At dusk, tourists marvel at the sensational collapse of an iceberg at the end of its long journey from Greenland to Canada’s east coast, which now has a front row seat to the melting of the Arctic’s ice.
While the rest of the world nervously eyes the impact of global warming, the calving of Greenland’s glaciers — the breaking off of ice chunks from its edge — has breathed new life into the remote coastal villages of Newfoundland and Labrador.
Once a hub of cod fishing, the province now plays host to hordes of amateur photographers and tourists hoping to capture the epic ice melt for posterity. As winter ends, iceberg spotting begins.
“It keeps getting better every year,” says Barry Strickland, a 58-year-old former fisherman who now takes tourists in his small boat around King’s Point in the north of the province.
“We’ve got 135, 140 tour buses with older people coming into the town every season so it’s great for the economy.”
For the past four years, Strickland has taken visitors to bear witness to the death throes of these ice giants, which can measure dozens of meters in height and weigh hundreds of thousands of tons.
Winds and ocean currents bring the icebergs from northwest Greenland, thousands of kilometers (miles) away, to Canada’s shores.
In a matter of weeks, ice frozen for thousands of years can quickly melt into the ocean.
‘Incredible’ rise in tourism
Strickland’s boat excursions are often fully booked during the high season from May to July, with tourists coming from all around the world to King’s Point, a village of just 600 inhabitants.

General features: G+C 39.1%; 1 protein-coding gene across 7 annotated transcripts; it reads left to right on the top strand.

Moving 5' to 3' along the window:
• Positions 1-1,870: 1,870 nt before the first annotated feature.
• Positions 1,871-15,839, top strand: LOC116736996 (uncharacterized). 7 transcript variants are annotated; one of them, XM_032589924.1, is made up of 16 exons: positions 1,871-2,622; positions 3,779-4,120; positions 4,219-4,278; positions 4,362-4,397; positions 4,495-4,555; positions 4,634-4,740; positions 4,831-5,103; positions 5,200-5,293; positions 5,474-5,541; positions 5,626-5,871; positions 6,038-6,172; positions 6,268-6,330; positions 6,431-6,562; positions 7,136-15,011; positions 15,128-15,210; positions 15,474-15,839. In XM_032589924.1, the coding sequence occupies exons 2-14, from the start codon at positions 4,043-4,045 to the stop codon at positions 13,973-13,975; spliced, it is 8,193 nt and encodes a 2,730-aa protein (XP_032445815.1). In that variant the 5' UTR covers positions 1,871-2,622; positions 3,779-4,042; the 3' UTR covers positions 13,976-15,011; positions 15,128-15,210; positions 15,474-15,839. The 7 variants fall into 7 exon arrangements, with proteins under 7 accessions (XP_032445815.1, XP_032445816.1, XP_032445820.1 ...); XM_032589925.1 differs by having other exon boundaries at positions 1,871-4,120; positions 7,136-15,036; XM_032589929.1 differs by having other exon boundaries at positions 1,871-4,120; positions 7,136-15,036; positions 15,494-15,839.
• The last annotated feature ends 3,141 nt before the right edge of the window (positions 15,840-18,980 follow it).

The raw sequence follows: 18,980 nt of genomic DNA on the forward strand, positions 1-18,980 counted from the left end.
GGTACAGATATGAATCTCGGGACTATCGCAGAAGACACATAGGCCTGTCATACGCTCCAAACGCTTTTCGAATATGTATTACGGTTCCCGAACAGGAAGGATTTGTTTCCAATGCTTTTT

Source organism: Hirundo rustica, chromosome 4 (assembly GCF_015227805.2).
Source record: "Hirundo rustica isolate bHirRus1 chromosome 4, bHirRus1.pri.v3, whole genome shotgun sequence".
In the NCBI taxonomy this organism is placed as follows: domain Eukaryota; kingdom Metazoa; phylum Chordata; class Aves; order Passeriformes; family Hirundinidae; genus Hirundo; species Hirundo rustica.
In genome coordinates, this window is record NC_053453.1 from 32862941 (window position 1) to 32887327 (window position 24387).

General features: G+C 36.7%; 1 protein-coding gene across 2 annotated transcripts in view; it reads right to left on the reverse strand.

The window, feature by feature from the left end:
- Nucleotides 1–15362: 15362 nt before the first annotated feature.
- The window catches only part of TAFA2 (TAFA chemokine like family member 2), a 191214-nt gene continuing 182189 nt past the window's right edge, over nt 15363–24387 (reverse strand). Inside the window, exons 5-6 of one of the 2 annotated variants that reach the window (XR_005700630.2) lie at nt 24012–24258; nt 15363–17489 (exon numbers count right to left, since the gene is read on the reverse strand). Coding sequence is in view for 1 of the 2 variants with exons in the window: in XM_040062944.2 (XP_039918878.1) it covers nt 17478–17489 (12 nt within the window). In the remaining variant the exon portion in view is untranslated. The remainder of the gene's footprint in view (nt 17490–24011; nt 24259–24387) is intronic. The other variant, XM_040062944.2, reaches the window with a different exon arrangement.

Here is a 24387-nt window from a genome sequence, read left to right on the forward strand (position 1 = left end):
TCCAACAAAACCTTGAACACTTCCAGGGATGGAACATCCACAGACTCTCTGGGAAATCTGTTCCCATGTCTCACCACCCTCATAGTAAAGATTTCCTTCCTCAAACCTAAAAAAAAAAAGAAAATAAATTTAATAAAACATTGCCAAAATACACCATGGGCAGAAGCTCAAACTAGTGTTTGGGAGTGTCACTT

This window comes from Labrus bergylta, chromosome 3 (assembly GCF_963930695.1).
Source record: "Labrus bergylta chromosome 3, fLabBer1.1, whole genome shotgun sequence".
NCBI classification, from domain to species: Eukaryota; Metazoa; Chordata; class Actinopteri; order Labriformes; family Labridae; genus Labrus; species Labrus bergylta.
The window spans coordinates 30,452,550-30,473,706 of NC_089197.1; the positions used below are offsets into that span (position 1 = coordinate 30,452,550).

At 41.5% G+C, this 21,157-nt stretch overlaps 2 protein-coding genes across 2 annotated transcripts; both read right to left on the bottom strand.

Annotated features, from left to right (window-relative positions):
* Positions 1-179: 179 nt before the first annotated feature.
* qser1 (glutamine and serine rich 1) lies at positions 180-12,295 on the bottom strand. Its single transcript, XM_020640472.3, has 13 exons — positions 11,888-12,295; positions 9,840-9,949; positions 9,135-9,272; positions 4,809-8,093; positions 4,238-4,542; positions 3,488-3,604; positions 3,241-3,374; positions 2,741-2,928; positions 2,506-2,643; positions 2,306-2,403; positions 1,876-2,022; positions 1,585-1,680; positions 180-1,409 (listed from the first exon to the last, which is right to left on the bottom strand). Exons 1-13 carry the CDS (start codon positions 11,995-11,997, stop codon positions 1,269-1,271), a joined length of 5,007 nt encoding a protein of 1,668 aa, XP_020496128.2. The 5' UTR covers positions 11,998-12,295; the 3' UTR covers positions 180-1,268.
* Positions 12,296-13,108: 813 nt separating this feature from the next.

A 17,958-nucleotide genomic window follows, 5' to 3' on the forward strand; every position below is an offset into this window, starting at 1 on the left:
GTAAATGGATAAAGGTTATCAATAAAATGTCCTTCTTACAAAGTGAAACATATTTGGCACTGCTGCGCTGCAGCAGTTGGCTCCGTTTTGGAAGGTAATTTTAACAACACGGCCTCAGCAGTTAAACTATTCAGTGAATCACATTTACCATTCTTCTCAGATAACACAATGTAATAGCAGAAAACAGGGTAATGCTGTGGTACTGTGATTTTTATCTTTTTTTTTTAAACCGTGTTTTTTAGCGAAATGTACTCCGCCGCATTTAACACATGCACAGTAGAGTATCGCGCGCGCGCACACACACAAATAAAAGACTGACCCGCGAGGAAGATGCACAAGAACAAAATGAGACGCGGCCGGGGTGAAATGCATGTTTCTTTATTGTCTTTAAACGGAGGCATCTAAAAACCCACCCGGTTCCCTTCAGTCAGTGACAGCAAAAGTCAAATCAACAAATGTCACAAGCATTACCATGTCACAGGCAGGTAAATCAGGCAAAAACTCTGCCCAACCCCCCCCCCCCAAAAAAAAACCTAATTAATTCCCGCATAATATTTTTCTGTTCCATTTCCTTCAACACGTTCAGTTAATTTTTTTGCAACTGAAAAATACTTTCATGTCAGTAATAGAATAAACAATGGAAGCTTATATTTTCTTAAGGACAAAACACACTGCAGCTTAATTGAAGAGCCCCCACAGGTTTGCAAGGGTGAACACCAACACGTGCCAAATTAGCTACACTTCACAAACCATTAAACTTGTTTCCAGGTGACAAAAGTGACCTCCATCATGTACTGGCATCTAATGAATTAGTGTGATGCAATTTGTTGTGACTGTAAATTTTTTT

The villagers keep track of the icebergs on an interactive satellite tracking map put online by the provincial government.
“There’s not much in these small outport towns anymore to keep people around, so tourism is a big part of our economy,” said Devon Chaulk, who works in a souvenir shop in Elliston, a small town of 300 on “Iceberg Corridor,” as the coastline is now known.
“I’ve lived here my entire life, and the increase in tourism around here in the past 10 to 15 years has been incredible. It’s not surprising to have thousands of people here over the next couple of months,” said the 28-year-old.
Last year, a total of 500,000 tourists visited Newfoundland and Labrador, a number roughly equivalent to the province’s total population.
Those visitors spent nearly Can $570 million (US $433 million), government figures show.